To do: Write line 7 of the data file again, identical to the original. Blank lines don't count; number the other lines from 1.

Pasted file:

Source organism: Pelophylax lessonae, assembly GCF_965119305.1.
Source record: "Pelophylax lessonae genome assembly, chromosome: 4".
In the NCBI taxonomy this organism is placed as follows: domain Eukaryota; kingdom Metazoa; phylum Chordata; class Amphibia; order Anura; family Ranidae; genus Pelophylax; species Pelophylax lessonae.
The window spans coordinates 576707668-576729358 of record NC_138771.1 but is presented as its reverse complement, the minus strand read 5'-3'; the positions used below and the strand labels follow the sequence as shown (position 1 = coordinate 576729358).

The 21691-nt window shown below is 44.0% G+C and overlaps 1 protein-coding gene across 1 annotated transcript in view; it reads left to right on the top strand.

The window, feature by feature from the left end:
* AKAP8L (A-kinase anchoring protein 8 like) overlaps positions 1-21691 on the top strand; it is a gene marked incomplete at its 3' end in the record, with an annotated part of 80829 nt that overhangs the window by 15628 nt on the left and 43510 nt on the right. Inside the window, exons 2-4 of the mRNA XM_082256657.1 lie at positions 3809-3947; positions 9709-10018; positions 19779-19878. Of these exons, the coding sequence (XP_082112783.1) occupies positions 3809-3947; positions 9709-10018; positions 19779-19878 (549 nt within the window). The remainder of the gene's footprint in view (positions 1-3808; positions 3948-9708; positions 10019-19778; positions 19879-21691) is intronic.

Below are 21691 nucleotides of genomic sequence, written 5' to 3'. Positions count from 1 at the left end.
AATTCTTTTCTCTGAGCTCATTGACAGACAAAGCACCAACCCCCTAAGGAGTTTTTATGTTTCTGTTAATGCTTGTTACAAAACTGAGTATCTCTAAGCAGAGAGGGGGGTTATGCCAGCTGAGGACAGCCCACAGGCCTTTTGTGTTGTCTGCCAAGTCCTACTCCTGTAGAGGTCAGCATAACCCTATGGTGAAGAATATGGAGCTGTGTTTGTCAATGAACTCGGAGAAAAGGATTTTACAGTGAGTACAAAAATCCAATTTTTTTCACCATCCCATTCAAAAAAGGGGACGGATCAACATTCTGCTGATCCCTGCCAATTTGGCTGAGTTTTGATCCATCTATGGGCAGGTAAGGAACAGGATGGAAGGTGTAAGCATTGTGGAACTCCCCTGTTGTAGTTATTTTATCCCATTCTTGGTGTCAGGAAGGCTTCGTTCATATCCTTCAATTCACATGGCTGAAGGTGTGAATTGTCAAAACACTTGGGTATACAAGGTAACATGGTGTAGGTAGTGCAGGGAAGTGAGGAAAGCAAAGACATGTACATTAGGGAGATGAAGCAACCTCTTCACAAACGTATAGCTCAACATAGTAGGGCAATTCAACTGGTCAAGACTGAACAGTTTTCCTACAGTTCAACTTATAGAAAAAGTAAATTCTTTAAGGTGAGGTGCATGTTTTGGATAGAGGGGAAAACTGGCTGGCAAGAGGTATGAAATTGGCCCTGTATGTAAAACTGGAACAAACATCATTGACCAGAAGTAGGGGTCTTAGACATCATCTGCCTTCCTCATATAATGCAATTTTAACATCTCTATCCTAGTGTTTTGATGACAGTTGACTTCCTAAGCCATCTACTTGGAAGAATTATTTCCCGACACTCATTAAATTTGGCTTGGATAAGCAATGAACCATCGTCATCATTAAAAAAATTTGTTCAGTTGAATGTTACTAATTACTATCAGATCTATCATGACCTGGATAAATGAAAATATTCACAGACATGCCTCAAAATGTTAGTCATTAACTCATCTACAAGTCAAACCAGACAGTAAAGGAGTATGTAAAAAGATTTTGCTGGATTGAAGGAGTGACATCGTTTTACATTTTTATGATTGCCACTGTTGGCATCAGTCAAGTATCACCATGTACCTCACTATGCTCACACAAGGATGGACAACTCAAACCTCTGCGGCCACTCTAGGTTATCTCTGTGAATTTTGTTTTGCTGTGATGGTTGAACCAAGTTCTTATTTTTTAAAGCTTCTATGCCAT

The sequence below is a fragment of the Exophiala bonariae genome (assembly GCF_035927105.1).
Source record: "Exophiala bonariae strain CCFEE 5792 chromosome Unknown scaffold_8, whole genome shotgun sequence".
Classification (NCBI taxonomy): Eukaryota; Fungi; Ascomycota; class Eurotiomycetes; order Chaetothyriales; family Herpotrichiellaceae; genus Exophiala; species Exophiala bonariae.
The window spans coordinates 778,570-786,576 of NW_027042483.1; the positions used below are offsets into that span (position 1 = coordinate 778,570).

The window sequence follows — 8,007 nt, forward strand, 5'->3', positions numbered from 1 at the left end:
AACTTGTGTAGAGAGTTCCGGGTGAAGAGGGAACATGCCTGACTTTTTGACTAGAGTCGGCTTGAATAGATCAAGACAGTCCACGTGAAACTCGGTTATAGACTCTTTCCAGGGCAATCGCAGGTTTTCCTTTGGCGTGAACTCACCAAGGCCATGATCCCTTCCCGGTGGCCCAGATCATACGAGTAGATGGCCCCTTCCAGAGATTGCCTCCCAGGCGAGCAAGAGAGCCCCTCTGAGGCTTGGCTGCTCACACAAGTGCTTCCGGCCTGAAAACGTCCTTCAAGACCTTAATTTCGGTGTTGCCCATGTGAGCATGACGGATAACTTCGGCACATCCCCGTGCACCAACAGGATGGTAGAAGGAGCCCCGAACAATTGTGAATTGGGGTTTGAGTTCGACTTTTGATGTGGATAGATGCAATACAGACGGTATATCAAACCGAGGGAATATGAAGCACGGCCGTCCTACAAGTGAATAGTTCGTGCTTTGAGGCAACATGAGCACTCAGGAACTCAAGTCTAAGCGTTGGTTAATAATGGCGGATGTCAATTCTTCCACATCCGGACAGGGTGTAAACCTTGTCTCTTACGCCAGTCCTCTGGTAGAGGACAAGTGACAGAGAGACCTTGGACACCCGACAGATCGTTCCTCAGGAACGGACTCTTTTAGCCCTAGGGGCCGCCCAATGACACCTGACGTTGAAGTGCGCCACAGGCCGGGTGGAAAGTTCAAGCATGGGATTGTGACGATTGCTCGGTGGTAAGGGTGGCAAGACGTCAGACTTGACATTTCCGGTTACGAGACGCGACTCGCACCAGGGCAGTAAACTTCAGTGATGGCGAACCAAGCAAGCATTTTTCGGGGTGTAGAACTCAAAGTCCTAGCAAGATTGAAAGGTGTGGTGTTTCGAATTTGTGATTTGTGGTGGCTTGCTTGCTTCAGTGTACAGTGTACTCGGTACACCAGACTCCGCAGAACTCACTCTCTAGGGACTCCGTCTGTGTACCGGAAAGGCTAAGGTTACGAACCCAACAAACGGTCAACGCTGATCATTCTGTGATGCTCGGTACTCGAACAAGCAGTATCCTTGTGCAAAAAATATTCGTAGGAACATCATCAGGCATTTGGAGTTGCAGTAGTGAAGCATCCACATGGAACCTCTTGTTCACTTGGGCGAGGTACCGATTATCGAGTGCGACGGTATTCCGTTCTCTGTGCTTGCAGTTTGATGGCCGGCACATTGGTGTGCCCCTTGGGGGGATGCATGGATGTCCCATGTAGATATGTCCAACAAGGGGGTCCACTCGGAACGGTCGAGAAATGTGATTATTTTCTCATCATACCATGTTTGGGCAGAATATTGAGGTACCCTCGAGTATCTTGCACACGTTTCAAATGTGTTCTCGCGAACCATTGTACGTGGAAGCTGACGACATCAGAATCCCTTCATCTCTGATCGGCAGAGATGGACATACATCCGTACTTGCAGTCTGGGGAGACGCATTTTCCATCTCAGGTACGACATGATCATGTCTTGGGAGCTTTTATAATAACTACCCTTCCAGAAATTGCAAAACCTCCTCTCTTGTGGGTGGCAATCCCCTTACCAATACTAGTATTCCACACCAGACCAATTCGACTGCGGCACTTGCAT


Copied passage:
* AKAP8L (A-kinase anchoring protein 8 like) overlaps positions 1-21691 on the top strand; it is a gene marked incomplete at its 3' end in the record, with an annotated part of 80829 nt that overhangs the window by 15628 nt on the left and 43510 nt on the right. Inside the window, exons 2-4 of the mRNA XM_082256657.1 lie at positions 3809-3947; positions 9709-10018; positions 19779-19878. Of these exons, the coding sequence (XP_082112783.1) occupies positions 3809-3947; positions 9709-10018; positions 19779-19878 (549 nt within the window). The remainder of the gene's footprint in view (positions 1-3808; positions 3948-9708; positions 10019-19778; positions 19879-21691) is intronic.